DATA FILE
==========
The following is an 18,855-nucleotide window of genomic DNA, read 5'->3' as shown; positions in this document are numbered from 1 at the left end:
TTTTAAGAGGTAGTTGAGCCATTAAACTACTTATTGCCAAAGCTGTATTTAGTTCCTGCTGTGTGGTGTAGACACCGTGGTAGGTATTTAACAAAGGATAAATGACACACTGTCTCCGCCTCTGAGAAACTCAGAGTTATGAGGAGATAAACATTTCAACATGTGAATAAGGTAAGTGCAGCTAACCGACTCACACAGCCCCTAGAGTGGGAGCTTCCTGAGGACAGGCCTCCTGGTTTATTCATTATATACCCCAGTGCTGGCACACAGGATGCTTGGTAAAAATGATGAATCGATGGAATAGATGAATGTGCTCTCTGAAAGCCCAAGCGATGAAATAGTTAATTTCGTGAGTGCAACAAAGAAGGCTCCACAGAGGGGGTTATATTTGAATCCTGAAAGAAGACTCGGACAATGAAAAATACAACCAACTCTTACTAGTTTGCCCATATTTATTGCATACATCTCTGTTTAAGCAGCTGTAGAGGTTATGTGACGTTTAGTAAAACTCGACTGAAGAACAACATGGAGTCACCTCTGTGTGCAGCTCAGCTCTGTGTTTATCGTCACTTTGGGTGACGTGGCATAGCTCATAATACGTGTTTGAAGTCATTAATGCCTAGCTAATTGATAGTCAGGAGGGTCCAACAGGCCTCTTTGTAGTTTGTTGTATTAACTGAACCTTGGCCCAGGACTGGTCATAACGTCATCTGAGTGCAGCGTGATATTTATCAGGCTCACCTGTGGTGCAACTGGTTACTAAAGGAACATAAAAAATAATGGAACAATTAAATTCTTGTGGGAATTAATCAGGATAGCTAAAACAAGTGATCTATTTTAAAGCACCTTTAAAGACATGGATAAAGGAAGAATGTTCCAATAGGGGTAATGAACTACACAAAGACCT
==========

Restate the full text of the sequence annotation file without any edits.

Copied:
The following is an 18,855-nucleotide window of genomic DNA, read 5'->3' as shown; positions in this document are numbered from 1 at the left end:
TTTTAAGAGGTAGTTGAGCCATTAAACTACTTATTGCCAAAGCTGTATTTAGTTCCTGCTGTGTGGTGTAGACACCGTGGTAGGTATTTAACAAAGGATAAATGACACACTGTCTCCGCCTCTGAGAAACTCAGAGTTATGAGGAGATAAACATTTCAACATGTGAATAAGGTAAGTGCAGCTAACCGACTCACACAGCCCCTAGAGTGGGAGCTTCCTGAGGACAGGCCTCCTGGTTTATTCATTATATACCCCAGTGCTGGCACACAGGATGCTTGGTAAAAATGATGAATCGATGGAATAGATGAATGTGCTCTCTGAAAGCCCAAGCGATGAAATAGTTAATTTCGTGAGTGCAACAAAGAAGGCTCCACAGAGGGGGTTATATTTGAATCCTGAAAGAAGACTCGGACAATGAAAAATACAACCAACTCTTACTAGTTTGCCCATATTTATTGCATACATCTCTGTTTAAGCAGCTGTAGAGGTTATGTGACGTTTAGTAAAACTCGACTGAAGAACAACATGGAGTCACCTCTGTGTGCAGCTCAGCTCTGTGTTTATCGTCACTTTGGGTGACGTGGCATAGCTCATAATACGTGTTTGAAGTCATTAATGCCTAGCTAATTGATAGTCAGGAGGGTCCAACAGGCCTCTTTGTAGTTTGTTGTATTAACTGAACCTTGGCCCAGGACTGGTCATAACGTCATCTGAGTGCAGCGTGATATTTATCAGGCTCACCTGTGGTGCAACTGGTTACTAAAGGAACATAAAAAATAATGGAACAATTAAATTCTTGTGGGAATTAATCAGGATAGCTAAAACAAGTGATCTATTTTAAAGCACCTTTAAAGACATGGATAAAGGAAGAATGTTCCAATAGGGGTAATGAACTACACAAAGACCT